Publication Date


Date of Final Oral Examination (Defense)


Type of Culminating Activity


Degree Title

Master of Science in Electrical Engineering


Electrical and Computer Engineering

Major Advisor

Elisa H. Barney Smith, Ph.D.


Kristy A. Campbell, Ph.D.


Vishal Saxena, Ph.D.


The memristor has been hypothesized to exist as the missing fourth basic circuit element since 1971 [1]. A memristive device is a new type of electrical device that behaves like a resistor, but can change and remember its internal resistance. This behavior makes memristive devices ideal for use as network weights, which will need to be adjusted as the network tries to acquire correct outputs through a learning process. Recent development of physical memristive-like devices has led to an interest in developing artificial neural networks with memristors.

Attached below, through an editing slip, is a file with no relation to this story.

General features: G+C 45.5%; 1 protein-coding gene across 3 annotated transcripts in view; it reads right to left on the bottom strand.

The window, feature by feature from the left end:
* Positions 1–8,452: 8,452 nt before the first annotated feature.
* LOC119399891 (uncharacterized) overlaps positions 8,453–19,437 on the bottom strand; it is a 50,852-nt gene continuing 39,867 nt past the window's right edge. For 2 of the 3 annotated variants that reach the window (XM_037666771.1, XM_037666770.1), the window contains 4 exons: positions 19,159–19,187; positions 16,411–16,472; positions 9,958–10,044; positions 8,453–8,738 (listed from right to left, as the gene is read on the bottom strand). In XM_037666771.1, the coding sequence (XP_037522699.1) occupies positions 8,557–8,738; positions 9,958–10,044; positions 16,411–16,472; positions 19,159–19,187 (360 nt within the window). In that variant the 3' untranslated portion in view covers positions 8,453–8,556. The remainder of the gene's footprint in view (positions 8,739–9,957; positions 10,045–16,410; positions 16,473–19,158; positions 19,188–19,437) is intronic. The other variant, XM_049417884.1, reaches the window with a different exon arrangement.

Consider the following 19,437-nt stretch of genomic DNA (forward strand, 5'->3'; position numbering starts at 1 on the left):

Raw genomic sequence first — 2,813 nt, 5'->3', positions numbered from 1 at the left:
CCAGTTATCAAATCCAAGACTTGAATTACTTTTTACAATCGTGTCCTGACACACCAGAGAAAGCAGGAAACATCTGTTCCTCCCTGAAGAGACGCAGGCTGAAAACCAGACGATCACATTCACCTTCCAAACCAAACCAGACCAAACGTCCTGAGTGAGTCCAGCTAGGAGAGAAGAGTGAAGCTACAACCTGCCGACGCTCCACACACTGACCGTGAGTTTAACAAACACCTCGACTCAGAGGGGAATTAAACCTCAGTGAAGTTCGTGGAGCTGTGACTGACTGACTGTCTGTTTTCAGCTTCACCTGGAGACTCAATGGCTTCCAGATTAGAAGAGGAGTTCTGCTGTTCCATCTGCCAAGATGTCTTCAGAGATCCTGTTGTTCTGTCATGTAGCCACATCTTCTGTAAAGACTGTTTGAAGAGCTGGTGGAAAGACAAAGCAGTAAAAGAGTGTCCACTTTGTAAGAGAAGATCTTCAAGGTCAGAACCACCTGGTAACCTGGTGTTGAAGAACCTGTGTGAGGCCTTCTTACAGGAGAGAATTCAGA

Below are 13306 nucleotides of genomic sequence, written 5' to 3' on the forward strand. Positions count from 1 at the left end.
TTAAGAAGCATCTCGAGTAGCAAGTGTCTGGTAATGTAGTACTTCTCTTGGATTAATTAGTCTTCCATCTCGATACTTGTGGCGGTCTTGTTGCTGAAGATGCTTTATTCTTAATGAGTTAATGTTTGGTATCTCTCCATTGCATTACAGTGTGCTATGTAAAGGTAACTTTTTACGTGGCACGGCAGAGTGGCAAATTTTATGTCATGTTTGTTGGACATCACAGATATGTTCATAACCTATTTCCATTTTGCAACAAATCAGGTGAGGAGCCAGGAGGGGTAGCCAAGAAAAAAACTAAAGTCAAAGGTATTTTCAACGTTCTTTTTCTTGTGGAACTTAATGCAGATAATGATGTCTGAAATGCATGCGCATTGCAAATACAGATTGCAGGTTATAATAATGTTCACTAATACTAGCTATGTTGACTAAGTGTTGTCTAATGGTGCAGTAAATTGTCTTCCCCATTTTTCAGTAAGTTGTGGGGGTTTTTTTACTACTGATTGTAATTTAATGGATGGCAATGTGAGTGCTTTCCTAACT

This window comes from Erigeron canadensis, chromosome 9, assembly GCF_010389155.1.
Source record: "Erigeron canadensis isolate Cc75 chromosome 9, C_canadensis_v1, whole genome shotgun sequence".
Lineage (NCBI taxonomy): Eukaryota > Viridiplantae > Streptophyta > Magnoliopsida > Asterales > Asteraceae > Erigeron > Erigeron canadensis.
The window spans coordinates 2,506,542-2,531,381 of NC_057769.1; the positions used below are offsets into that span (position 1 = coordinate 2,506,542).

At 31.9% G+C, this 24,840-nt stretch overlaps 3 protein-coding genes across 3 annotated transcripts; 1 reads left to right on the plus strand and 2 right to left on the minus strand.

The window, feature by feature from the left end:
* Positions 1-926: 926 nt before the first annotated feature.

In this thesis, a circuit for a single node network is designed to be re-configured into linearly separable problems: AND, NAND, OR, and NOR. This was done with fixed weight resistors, programming the memristive devices to pre-specified values, and finally learning of the resistances through the Madaline Rule II procedure. A network with multiple layers is able to solve difficult problems or recognize more complex patterns. To illustrate this, the XOR problem has been used as a benchmark for the multilayer neural network circuit. The circuit was designed and learning of the weight values was successfully shown.